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Roberta Boscolo, Scientific Officer at the World Meteorological Organization, Geneva

In December 2015, 196 countries adopted a legally binding international treaty on climate change, the so-called Paris Agreement. In doing so, the majority of the world’s countries agreed in implementing a plan of actions toward limiting the global temperature to well below 2oC, preferably to 1.5 oC, compared to pre-industrial levels (taken as 1850-1900).
According to the Intergovernmental Panel on Climate Change (IPCC), the global temperatures have already warmed by around 1oC since pre-industrial times as result of both past and ongoing emissions. This means that in order to achieve the long-term temperature goal to keep global mean temperature well below 2oC, countries should reach global peaking of greenhouse gas emissions as soon as possible and reach “net-zero” around 2050. The 7% drop in emissions caused by COVID-19 lockdowns in 2020 is in line with this rate of decrease (fig 1, from Matthews et al. 2020), however such rate should be maintained for the next 30 years.

Implementation of the Paris Agreement requires economic and social transformation based on the best available science. In its Article 10, the Paris Agreement notes that “Accelerating, encouraging and enabling innovation is critical for an effective, long-term global response to climate change”. Entrepreneurs and their start-up ventures play an important role to address climate mitigation and adaptation for two reasons: they represent the channel through which new and disruptive technologies reach the market and they are fast in seizing opportunities to create new goods and services that embody climate technologies. Countries with a better entrepreneurial culture and support for innovation tend to score better in terms of producing new climate technology (fig. 2. Global Cleantech Innovation Index). It is therefore important to enhanced provision of public and private financing for entrepreneurship to facilitate the development, scaling up and market penetration of climate technology solutions that replace high-emitting and non-resilient incumbents.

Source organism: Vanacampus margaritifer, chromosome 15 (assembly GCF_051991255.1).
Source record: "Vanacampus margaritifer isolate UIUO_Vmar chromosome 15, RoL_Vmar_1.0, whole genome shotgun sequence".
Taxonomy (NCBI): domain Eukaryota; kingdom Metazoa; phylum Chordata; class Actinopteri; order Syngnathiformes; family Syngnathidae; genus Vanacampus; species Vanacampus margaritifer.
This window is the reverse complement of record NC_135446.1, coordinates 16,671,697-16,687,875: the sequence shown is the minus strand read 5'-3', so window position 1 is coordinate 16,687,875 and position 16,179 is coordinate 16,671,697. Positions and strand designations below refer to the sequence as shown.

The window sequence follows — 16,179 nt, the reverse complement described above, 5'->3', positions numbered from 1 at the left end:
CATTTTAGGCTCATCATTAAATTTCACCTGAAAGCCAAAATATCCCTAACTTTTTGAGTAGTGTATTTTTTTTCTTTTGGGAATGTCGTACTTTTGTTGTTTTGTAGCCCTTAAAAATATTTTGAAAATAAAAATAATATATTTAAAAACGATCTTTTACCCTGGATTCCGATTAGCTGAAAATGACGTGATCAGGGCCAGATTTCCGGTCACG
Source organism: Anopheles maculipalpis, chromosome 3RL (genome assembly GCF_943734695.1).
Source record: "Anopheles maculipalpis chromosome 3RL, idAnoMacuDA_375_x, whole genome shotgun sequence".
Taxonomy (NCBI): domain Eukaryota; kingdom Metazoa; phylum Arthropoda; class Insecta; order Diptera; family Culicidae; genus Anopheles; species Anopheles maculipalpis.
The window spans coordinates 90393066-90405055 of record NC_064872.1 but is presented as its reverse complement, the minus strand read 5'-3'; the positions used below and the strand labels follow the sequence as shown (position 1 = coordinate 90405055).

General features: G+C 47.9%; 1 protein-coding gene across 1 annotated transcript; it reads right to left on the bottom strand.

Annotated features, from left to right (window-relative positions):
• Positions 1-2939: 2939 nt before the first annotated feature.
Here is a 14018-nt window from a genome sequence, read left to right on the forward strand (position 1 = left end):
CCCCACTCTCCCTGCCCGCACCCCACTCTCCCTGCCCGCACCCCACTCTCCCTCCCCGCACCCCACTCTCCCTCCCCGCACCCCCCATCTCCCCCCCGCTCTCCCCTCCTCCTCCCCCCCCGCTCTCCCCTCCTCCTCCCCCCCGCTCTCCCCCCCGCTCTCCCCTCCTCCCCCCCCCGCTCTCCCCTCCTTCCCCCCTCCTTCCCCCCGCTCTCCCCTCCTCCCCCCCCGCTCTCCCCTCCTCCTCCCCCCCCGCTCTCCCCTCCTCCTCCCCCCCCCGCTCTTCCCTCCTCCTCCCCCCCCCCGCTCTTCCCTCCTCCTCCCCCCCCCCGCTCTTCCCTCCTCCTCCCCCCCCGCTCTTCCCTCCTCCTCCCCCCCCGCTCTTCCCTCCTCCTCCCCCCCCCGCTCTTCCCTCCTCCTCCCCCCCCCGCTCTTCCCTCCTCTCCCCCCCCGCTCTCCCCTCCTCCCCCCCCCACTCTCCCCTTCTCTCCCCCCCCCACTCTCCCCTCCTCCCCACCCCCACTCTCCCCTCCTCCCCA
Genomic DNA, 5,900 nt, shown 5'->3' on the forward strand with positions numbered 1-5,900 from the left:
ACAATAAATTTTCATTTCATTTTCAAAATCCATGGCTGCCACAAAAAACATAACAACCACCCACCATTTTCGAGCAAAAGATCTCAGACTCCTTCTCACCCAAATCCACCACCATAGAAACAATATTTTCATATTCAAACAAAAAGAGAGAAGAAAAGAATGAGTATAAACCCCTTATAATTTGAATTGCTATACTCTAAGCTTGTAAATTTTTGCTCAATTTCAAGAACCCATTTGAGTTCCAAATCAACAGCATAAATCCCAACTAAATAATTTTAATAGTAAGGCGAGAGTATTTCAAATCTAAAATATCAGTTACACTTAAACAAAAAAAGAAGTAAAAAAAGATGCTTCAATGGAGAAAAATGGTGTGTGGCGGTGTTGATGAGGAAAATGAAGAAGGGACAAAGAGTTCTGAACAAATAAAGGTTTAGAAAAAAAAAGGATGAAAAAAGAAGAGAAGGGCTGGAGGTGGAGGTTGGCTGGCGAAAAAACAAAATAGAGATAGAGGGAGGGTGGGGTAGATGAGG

The European Green Deal was launched in December 2019 in response to the ambition posed by the Paris Agreement and as an integral part of the Commission’s strategy to implement the United Nation’s 2030 Agenda on sustainable development. The overarching aim is to reach a bloc-wide goal of net zero carbon emissions by 2050 and a 55% cut in emission by 2030 (compared to pre-industrial level) while promoting a fair and prosperous society with a modern, resource-efficient and competitive economy. The action plan includes financial help for companies to become world leaders in clean products and technologies which together with the introduction of circular economy and digitalization will modernize the European economy. Several sectoral actions are identified as strategic priority:

  1. decarbonization and digitalization of the energy system,
  2. improve energy efficiency in buildings,
  3. accelerate the shifting in the mobility sector towards sustainability and smartness. The EU is pledging to invest 500 bn Euro of its own budget to finance the action plan and expect to mobilize an additional 280 bn Euro from the private sector (Fig 3, European Union 2021).

In embracing the challenge to become carbon neutral and sustainable in 2050, Europe is firmly believing in the need to promote innovation throughout the European economy. For start-ups this is a great opportunity to become sustainable champions of the future economy.

Roberta Boscolo is leading the Climate and Energy workstream at the World Meteorological Organization in Geneva, Switzerland. Her role is to support countries and businesses to achieve science-based climate adaptation and mitigation targets in alignment with the global landmark agreements on climate change and sustainable development. In her effort to build an effective interface between climate science and socio-economic sectors she forged transformative partnerships with United Nation agencies, public and private sectors, academia, civil society, media groups and associations through the organization of global conferences and outreach events. She has more than 20 years’ experience in developing knowledge platforms and good practices to support climate-related risk management and carbon footprint reduction. For many years she served as programme officer for the World Climate Research Programme, coordinating scientific efforts worldwide to address the knowledge gaps in understanding Earth climate system. Such knowledge is assessed by the IPCC milestone reports.  Currently she manages a portfolio of several multi-million projects (US$ 30M) for development and innovation in Africa, South America, South East Asia and Pacific.